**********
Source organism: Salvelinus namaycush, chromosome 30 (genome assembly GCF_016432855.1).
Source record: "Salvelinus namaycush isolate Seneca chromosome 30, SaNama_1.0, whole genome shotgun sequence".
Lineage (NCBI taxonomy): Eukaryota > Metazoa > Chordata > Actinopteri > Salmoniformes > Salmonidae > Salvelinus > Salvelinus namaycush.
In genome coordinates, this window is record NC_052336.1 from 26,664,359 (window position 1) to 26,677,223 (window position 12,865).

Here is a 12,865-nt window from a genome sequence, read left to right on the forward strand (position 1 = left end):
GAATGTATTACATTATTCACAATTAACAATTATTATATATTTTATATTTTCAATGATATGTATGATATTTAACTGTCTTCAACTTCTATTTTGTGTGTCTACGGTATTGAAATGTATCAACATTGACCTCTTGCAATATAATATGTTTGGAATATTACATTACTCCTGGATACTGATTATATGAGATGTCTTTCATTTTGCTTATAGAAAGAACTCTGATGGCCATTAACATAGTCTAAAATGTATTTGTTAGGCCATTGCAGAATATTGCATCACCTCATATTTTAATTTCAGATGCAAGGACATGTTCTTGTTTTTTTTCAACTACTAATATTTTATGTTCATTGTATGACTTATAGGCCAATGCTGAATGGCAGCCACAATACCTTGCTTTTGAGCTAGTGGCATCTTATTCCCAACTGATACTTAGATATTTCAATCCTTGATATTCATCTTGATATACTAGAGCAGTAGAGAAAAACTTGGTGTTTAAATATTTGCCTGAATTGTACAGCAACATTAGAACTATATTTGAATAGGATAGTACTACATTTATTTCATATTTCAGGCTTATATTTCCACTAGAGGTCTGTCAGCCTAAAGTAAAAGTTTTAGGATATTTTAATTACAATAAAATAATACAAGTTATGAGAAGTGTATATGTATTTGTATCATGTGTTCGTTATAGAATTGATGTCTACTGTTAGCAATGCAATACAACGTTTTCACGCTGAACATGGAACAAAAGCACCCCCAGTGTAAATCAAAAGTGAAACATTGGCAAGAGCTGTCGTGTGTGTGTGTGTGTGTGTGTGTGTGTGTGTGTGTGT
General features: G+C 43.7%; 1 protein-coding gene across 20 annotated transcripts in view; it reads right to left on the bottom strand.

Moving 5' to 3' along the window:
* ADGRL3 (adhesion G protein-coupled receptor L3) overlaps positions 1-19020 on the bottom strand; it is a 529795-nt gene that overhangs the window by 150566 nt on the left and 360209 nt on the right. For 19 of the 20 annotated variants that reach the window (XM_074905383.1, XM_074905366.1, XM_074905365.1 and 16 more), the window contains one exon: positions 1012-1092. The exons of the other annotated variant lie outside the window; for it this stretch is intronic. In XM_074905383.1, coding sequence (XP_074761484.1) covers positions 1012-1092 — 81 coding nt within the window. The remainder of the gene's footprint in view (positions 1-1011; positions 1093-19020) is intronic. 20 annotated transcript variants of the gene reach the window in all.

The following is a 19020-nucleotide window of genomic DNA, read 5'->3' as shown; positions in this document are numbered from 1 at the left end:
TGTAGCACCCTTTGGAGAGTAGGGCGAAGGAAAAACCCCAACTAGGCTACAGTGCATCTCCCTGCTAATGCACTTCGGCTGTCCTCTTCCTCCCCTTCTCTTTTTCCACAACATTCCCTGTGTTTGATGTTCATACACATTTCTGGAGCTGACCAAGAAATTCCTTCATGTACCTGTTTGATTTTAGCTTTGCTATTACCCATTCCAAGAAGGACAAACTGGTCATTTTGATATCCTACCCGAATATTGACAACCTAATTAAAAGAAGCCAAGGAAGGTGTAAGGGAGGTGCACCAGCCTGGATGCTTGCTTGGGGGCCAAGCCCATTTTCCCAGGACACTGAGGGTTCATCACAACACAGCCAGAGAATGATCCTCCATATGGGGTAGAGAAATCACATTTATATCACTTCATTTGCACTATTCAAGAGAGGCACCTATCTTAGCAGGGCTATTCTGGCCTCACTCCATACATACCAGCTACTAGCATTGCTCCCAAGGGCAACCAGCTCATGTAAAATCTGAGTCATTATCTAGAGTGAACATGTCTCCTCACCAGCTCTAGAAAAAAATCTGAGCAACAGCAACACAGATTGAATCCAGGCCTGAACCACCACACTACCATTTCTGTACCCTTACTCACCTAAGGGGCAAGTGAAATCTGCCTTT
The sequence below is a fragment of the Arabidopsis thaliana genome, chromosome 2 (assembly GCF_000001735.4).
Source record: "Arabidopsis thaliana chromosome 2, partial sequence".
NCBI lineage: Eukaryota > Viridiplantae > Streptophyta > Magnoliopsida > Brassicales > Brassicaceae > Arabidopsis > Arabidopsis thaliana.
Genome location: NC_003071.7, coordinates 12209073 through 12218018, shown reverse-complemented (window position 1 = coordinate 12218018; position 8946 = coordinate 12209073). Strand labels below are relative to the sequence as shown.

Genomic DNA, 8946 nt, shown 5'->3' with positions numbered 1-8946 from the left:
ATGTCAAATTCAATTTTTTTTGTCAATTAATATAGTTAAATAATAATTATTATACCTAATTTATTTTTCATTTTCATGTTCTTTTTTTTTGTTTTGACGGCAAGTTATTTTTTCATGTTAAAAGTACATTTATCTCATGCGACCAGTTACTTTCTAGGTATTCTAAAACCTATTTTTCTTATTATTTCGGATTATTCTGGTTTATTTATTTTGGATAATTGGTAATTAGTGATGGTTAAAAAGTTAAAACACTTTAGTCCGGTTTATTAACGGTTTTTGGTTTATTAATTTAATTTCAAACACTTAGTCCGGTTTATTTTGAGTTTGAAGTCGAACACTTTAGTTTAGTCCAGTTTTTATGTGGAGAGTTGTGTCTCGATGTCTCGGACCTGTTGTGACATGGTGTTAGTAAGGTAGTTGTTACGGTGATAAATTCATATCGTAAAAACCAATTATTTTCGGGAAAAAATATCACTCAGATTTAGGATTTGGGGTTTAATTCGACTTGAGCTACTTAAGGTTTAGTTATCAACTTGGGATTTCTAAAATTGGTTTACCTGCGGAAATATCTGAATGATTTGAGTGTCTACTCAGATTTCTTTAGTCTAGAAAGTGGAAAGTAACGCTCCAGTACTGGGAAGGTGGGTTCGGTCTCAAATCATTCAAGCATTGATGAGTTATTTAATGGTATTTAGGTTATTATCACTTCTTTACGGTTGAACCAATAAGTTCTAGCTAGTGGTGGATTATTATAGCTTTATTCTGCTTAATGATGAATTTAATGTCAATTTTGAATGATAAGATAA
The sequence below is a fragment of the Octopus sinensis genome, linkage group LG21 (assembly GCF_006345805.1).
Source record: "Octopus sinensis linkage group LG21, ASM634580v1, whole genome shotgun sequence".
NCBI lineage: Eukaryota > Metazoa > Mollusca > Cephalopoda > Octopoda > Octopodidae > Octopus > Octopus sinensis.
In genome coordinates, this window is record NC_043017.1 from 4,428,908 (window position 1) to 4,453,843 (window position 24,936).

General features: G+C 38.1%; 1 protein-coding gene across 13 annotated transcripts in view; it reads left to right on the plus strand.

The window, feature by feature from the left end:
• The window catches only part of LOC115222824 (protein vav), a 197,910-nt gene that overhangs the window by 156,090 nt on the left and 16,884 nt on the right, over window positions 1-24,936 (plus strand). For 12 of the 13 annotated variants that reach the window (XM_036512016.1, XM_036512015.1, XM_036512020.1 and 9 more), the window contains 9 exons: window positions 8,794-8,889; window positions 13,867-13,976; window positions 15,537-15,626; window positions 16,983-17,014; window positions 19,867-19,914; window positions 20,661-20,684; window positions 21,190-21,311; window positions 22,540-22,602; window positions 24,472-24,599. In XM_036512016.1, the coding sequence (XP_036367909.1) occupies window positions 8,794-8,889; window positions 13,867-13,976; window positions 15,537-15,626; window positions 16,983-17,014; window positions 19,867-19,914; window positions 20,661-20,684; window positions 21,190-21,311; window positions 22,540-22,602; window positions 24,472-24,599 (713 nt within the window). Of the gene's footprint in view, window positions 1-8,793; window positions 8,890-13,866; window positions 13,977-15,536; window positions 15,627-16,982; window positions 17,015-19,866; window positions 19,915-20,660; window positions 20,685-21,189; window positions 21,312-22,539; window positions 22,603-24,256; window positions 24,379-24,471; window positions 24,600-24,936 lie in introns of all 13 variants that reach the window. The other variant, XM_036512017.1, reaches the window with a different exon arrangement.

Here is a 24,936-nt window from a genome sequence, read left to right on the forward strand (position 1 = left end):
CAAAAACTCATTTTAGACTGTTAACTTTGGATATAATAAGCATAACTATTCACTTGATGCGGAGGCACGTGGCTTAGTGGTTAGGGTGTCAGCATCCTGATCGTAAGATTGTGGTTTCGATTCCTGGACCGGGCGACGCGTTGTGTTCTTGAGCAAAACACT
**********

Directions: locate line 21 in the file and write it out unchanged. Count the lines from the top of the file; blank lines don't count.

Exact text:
In genome coordinates, this window is record NC_043017.1 from 4,428,908 (window position 1) to 4,453,843 (window position 24,936).